A summary comparing NOACs to warfarin noted that NOACs have fewer food and drug interactions, are associated with a lower bleeding risk, and may have more predictable pharmacokinetics (ie, may move and function through the body more predictably). However, safety and efficacy data for the use of NOACs in those with renal insufficiency, the elderly, and those who struggle with treatment adherence is lacking. NOACs may have a lower risk of intracranial bleeding and stroke than warfarin and do not require routine lab monitoring. However, they tend to have a higher drug cost and may increase the risk of GI bleeding.128
Aspirin, which interferes with blood clotting, may lower the risk of certain cardiovascular events in select patient groups. Aspirin use in heart failure remains controversial, however, as some research suggests its use in this population increases risk of hospitalization. A recent retrospective cohort study found that low-dose aspirin (75 mg/day) was associated with a reduced morbidity and mortality risk.129 In heart failure patients with reduced ejection fraction in sinus rhythm, randomized clinical trials have shown that warfarin had increased bleeding risk compared with aspirin. However, stroke is a potential complication for people with significantly reduced ejection fraction—even in those whose heart rhythm is normal. In these situations, clinical trial data suggest warfarin is likely favorable over aspirin for risk reduction.130,131
A multi-center, double-blind trial followed 2,305 patients with heart failure in sinus rhythm for six years. The primary outcome was ischemic stroke, intracerebral hemorrhage, or death. There was no difference in primary outcome for the aspirin or warfarin groups for the first three years; after four years, warfarin demonstrated a reduced risk of ischemic stroke, but also an increased risk of hemorrhage. The authors concluded that treatment choices must be individualized to the patient.132
Sinoatrial current inhibitor. Increased resting heart rate is a risk factor for heart failure-related hospitalization and death.133 Ivabradine (Corlanor), classified as a sinoatrial current inhibitor, has reduced cardiac hospitalization risk.96 Ivabradine is indicated for those being managed according to treatment guidelines, including the maximum tolerated dose of a beta blocker, and who have a resting heart rate of 70 beats per minute or higher.96,134 Side effects, such as an excessively low heart rate and abnormal heart rhythm, and a high cost, limit its use.135
Digoxin is a medication used to treat heart conditions, including atrial fibrillation and heart failure. Digoxin has fallen out of favor in recent years due to concerns over potential toxicity as well as several newer treatment options being developed. However, studies suggest there may be some compelling reasons to continue using digoxin in cases of heart failure.136
One randomized crossover study compared ivabradine to digoxin in 42 patients with diastolic heart failure with preserved left ventricle function (HFpEF). Both medications had positive effects on dyspnea (shortness of breath), heart rate, and signs of diastolic function, but digoxin was more effective.137
Medical devices. In select cases of relatively advanced stage C heart failure with reduced ejection fraction, implantable cardioverter-defibrillator (ICD) and cardiac resynchronization therapy (CRT) may lower the risk of cardiac-related death.47 ICDs are similar to pacemakers, and they monitor the heart’s rhythm to ensure it beats at an optimal rate. CRT is a pacemaker that sends timed electrical impulses to the heart’s left and right ventricles so they pump more efficiently. In addition, a ventricular assist device (VAD), an implantable pump that moves blood from the ventricles to the rest of the body, can be an alternative to heart transplantation in properly selected patients.138 A trial of catheter ablation for patients with both atrial fibrillation and HFrEF found that the procedure significantly reduced the risk of dying from any cause, and reduced the risk of being hospitalized for worsening of heart failure.139 Other devices, including biventricular assist devices and a total artificial heart, are sometime used as bridge therapies while a patient is awaiting a transplant.140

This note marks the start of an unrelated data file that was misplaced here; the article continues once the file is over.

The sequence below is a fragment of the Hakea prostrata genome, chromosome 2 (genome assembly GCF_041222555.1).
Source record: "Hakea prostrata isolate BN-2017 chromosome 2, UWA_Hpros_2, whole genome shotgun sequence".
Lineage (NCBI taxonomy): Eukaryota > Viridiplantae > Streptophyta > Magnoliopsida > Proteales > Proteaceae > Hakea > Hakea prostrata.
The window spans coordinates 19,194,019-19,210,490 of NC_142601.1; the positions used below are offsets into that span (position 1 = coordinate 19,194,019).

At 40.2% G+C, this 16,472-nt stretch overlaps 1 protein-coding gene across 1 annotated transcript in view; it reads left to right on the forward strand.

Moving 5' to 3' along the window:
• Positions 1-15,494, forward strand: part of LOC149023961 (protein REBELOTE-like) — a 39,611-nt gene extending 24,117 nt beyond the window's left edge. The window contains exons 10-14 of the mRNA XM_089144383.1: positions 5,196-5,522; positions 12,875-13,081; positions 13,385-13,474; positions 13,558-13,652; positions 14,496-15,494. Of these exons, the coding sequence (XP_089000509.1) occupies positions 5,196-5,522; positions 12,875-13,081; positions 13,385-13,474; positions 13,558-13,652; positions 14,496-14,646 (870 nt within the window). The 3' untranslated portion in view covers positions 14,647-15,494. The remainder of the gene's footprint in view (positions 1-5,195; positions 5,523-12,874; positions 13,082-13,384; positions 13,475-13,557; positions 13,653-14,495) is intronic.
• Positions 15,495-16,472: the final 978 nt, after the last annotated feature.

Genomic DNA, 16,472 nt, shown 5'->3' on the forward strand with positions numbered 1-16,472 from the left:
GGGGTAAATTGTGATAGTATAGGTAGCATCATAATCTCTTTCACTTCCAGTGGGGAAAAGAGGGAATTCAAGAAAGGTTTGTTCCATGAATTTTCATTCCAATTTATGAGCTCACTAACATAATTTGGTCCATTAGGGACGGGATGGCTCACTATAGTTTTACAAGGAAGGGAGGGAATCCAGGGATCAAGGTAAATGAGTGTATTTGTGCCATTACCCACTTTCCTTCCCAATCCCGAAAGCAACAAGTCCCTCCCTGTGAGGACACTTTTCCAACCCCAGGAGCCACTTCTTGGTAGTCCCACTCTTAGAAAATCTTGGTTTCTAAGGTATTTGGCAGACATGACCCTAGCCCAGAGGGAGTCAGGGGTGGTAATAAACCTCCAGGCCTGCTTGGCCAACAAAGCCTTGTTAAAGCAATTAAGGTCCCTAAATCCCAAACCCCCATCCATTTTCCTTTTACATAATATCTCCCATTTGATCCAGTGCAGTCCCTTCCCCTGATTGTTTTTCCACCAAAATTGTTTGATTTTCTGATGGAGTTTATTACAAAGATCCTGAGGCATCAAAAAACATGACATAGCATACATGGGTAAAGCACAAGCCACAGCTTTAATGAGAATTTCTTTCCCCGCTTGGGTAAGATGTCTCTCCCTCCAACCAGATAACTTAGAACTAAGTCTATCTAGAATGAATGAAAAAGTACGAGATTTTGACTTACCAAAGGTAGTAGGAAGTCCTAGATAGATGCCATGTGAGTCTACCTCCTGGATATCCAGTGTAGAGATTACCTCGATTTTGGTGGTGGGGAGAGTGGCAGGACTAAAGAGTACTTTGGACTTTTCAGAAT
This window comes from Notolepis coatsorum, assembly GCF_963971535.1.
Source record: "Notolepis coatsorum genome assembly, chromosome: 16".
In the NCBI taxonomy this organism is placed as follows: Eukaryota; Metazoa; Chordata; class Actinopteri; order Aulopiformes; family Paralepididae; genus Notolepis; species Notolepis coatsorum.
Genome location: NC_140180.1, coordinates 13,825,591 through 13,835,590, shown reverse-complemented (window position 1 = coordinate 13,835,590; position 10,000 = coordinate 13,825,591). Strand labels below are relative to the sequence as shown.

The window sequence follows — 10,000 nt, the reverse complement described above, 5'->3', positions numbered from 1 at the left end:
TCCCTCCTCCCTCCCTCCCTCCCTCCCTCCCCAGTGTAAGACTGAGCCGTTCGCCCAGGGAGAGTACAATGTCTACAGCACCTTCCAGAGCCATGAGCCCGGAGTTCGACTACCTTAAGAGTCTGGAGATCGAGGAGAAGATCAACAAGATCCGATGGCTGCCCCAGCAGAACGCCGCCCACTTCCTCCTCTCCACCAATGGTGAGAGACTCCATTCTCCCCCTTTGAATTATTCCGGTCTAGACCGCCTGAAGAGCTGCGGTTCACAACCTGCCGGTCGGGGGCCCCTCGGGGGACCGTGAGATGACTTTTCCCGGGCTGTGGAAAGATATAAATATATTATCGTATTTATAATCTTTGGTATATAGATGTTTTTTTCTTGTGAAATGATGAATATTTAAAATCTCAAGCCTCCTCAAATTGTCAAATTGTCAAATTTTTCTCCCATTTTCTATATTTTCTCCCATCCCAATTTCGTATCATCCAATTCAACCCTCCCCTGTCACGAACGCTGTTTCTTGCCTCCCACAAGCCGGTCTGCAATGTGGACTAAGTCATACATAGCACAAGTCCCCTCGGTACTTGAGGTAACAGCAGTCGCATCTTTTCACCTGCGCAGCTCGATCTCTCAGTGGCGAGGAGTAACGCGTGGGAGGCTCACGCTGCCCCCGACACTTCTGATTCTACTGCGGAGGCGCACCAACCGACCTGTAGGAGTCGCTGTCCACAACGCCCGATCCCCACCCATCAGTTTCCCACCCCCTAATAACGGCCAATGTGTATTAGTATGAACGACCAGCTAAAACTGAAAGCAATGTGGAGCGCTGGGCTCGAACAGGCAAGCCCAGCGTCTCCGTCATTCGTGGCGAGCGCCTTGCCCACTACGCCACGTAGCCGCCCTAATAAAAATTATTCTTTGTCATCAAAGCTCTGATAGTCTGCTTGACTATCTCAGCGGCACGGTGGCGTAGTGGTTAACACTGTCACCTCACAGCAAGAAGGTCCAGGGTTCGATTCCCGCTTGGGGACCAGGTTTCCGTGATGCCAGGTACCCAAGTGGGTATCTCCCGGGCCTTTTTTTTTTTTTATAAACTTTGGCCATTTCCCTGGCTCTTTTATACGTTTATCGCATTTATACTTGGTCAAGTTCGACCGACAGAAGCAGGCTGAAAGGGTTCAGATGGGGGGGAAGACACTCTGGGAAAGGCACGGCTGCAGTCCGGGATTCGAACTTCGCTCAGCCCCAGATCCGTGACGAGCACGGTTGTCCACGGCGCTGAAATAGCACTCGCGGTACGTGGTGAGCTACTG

An implantable device called CardioMEMS was approved in 2014 for use in NYHA stage III patients. The device is placed inside the pulmonary artery where it communicates with an external monitor to report pulmonary artery pressure to the patient’s physician. Regularly monitoring pulmonary artery pressure can help doctors adjust treatment regimens appropriately. The CardioMEMS device was shown in a rigorous clinical trial to reduce hospitalization rates by about 28% compared with controls. A suggestive reduction in mortality was also evident, but this was not statistically significant.141
Advanced Heart Failure (ACCF/AHA stage D)
Stage D heart failure, called advanced heart failure or refractory end-stage heart failure, accounts for 5‒10% of heart failure cases. Stage D indicates that the condition is not responding to available evidence-based treatment.96 This stage is characterized by severe symptoms, including unintentional weight loss, fatigue, and shortness of breath while performing daily tasks (eg, getting dressed or bathing) or at rest.
Although certain aggressive measures, such as mechanical circulatory support or heart transplant, may be considered, end-of-life hospice care and palliative treatments should be discussed as well. Before stage D is diagnosed, all other possible causes and treatable disorders, such as thyroid disorders and pulmonary conditions, must be considered and ruled out.47,142,143